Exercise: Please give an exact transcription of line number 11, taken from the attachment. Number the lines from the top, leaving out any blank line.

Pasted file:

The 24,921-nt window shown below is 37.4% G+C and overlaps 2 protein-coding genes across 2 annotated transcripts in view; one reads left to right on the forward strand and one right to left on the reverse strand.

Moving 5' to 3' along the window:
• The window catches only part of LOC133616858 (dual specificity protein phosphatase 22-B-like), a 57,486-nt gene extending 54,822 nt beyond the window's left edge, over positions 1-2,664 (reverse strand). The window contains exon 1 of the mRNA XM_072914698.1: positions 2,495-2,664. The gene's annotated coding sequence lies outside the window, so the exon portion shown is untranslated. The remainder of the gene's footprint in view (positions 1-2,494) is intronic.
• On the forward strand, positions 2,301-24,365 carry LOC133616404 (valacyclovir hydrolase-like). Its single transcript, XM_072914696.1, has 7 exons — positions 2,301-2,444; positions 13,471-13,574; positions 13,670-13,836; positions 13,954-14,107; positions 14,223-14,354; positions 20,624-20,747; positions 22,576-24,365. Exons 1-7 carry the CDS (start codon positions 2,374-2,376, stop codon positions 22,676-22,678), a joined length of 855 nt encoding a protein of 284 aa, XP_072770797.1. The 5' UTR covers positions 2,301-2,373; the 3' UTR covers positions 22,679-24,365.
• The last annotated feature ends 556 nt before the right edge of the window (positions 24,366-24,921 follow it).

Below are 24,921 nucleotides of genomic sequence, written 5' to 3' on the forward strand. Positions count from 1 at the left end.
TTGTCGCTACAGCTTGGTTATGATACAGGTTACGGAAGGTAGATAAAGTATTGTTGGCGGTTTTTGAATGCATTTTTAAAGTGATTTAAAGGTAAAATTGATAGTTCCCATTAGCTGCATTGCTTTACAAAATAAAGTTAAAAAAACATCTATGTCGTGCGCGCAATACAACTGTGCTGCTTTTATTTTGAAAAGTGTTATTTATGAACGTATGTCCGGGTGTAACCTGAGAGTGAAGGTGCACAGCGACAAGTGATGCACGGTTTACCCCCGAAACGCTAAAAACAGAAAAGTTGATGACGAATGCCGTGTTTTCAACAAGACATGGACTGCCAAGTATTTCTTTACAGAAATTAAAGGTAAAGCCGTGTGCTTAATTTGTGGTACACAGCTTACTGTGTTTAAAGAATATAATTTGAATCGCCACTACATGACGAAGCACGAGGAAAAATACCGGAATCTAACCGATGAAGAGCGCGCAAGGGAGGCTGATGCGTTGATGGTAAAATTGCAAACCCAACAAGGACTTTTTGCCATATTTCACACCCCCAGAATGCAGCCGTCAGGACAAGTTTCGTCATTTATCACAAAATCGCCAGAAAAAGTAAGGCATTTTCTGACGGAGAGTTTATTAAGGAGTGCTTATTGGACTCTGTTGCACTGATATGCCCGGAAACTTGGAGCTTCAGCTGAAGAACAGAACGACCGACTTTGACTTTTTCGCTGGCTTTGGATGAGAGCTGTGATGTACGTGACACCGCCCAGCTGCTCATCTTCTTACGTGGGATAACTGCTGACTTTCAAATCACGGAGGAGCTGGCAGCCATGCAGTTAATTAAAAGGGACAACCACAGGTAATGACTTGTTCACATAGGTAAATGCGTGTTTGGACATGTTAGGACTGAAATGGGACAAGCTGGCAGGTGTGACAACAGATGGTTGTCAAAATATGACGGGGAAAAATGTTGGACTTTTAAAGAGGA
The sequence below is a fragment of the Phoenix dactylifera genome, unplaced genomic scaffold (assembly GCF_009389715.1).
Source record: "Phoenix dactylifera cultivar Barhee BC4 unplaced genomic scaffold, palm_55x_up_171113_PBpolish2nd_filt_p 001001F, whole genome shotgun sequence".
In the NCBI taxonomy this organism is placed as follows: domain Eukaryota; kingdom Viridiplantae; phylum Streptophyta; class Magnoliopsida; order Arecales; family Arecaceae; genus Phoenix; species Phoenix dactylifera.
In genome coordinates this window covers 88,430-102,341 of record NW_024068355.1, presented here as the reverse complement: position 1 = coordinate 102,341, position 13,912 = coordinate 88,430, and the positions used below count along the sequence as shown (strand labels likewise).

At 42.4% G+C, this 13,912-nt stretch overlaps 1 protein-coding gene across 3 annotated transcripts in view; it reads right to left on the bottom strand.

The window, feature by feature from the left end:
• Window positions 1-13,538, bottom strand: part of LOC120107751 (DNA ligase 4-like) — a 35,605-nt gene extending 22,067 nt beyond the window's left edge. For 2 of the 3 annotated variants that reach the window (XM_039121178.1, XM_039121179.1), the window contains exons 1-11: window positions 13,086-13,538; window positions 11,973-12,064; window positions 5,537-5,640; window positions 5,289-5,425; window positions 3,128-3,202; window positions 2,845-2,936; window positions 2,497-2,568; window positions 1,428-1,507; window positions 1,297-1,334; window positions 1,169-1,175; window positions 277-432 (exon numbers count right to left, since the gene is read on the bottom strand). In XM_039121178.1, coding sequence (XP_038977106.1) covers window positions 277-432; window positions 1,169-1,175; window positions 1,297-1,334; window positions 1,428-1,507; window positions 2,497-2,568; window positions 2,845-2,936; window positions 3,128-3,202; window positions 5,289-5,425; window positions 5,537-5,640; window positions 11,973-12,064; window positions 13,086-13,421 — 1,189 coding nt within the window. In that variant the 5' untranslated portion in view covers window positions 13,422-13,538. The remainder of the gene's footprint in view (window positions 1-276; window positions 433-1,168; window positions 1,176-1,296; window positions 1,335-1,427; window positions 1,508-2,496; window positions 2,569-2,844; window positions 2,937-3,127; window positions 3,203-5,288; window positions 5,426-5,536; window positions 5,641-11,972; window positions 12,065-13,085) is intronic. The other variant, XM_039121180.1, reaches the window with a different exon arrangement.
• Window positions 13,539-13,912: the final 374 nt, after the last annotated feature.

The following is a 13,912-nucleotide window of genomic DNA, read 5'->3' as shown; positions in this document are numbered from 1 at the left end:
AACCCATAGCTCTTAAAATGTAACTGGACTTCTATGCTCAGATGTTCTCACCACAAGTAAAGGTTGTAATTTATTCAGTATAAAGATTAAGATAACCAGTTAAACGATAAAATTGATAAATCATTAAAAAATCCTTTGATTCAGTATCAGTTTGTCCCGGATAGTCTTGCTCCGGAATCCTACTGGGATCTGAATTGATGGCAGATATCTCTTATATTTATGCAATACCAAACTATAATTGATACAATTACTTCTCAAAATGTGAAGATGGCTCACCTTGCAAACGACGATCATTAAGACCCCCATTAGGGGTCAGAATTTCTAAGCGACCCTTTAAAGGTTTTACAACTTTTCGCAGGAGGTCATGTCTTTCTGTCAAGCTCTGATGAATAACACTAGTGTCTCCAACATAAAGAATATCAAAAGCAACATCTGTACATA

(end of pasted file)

In genome coordinates this window covers 88,430-102,341 of record NW_024068355.1, presented here as the reverse complement: position 1 = coordinate 102,341, position 13,912 = coordinate 88,430, and the positions used below count along the sequence as shown (strand labels likewise).